cs :: StaticArrays.SVector{1, T}
utmp :: P
t :: T   # current time
end

function Integrator(prob::Problem{P}) where P
u0 = prob.u0
t0 = prob.tspan[1]
T = typeof(t0)
as, bs, cs = _tableau(T)
utmp = zero(u0)
return Integrator{P, T}(prob, as, bs, cs, utmp, t0)
end

function step!(integ::Integrator{P, T}, u::P, dt::T) where {P, T}
func = integ.prob.func
p = integ.prob.p

a21, = integ.as
b1, b2 = integ.bs
c2, = integ.cs
t = integ.t

k1 = func(u, p, t)

utmp = u + dt * a21 * k1
ttmp = t + c2 * dt
k2 = func(utmp, p, ttmp)

utmp = u + dt * (b1 * k1 + b2 * k2)

integ.t = integ.t + dt

return utmp
end

function solve!(integ, u, dt)
integ.t = integ.prob.tspan[1]   # reinit!
u[1] = integ.prob.u0
for i=2:Nt
u[i] = step!(integ, u[i-1], dt)
end
return nothing
end

function func(u, p, t)
return p[1] * u
end

tmin, tmax, Nt = 0.0, 10.0, 101
t = range(tmin, tmax, length=Nt)
dt = t[2] - t[1]

u0 = 1.0
tspan = (0.0, 10.0)
p = (0.5, )
prob = Problem(func, u0, tspan, p)
integ = Integrator(prob)

u = zeros(Nt)
@btime solve!(\$integ, \$u, \$dt)
Profile.clear_malloc_data()
@btime solve!(\$integ, \$u, \$dt)

plot(t, u, "--")
show()

``````
1 Like

`@code_warntype` is your first friend. Here, it indicates that:

• `tspan` and `p` in `Problem` are not concretely type (indeed, they are just `Tuples`).
• A global non-const `NT` is used.
• The `Function` in `Problem` is not parameterized on.

The fixed code is

here
``````using BenchmarkTools
using Profile
import StaticArrays

function _tableau(T::Type)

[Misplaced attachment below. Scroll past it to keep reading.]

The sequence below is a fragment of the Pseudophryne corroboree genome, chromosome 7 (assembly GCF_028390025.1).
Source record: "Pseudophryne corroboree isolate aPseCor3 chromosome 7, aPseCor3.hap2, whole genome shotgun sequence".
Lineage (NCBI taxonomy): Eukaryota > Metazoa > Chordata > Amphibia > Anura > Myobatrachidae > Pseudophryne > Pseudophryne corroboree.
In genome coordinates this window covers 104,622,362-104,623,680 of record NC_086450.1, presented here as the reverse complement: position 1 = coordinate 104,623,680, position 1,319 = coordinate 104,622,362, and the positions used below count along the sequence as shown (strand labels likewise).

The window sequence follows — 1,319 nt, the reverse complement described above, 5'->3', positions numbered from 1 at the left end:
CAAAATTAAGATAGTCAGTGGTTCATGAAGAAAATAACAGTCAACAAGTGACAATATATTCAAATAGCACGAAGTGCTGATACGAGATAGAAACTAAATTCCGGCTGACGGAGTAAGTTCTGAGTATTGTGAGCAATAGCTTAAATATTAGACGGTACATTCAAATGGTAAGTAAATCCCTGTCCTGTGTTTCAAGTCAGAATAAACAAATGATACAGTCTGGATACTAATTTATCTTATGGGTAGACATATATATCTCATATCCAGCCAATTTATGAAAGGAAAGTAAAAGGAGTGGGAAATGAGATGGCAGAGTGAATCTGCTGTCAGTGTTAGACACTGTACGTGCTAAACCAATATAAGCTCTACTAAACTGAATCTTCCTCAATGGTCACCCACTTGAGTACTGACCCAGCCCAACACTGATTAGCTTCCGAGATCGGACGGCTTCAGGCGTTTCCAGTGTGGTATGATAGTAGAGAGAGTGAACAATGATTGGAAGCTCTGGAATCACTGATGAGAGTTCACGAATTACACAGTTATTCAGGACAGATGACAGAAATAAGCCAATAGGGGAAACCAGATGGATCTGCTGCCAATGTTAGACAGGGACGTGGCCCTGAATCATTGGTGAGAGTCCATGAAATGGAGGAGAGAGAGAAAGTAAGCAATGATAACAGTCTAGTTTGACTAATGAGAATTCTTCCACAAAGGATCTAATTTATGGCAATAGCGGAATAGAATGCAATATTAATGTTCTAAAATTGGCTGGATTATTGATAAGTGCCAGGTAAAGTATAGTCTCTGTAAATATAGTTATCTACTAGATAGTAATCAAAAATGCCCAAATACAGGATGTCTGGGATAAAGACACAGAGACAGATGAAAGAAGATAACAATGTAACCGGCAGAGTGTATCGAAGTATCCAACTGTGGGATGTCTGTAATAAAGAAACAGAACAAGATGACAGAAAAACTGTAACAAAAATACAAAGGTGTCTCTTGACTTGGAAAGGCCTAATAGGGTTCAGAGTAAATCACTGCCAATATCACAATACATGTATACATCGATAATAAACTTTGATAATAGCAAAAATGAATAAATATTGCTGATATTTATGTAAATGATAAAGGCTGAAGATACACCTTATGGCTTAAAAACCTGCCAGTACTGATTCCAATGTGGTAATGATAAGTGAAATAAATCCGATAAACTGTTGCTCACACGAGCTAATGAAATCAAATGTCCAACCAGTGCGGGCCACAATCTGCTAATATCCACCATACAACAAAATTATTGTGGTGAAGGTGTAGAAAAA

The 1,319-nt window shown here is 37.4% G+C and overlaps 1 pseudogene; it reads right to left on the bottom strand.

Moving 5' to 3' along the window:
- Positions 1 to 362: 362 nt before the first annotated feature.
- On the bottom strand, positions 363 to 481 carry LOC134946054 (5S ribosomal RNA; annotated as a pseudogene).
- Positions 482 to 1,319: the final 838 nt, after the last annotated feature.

as = StaticArrays.SVector{1, T}(2/3)
bs = StaticArrays.SVector{2, T}(1/4, 3/4)
cs = StaticArrays.SVector{1, T}(2/3)
return as, bs, cs
end

struct Problem{P,F}
func :: F
u0 :: P
tspan :: Tuple{Float64, Float64}
p :: Tuple{Float64}
end

mutable struct Integrator{P, T, F}
prob :: Problem{P, F}
as :: StaticArrays.SVector{1, T}
bs :: StaticArrays.SVector{2, T}
cs :: StaticArrays.SVector{1, T}
utmp :: P
t :: T   # current time
end

function Integrator(prob::Problem)
u0 = prob.u0
t0 = prob.tspan[1]
T = typeof(t0)
as, bs, cs = _tableau(T)
utmp = zero(u0)
return Integrator(prob, as, bs, cs, utmp, t0)
end

function step!(integ::Integrator{P, T}, u::P, dt::T) where {P, T}
func = integ.prob.func
p = integ.prob.p

a21, = integ.as
b1, b2 = integ.bs
c2, = integ.cs
t = integ.t

k1 = func(u, p, t)

utmp = u + dt * a21 * k1
ttmp = t + c2 * dt
k2 = func(utmp, p, ttmp)

utmp = u + dt * (b1 * k1 + b2 * k2)

integ.t = integ.t + dt

return utmp
end

function solve!(integ, u, dt)
integ.t = integ.prob.tspan[1]   # reinit!
u[1] = integ.prob.u0
for i=2:Nt
u[i] = step!(integ, u[i-1], dt)
end
return nothing
end

function func(u, p, t)
return p[1] * u
end

tmin, tmax = 0.0, 10.0
const Nt = 101
t = range(tmin, tmax, length=Nt)
dt = t[2] - t[1]

u0 = 1.0
tspan = (0.0, 10.0)
p = (0.5, )
prob = Problem(func, u0, tspan, p)
integ = Integrator(prob)

u = zeros(Nt)
@btime solve!(\$integ, \$u, \$dt)
``````

with the benchmark

``````@btime solve!(\$integ, \$u, \$dt)
714.732 ns (0 allocations: 0 bytes)
``````
7 Likes

Thank you very much. I still continue to enjoy the goodwill of the Julia community. Thank you.

1 Like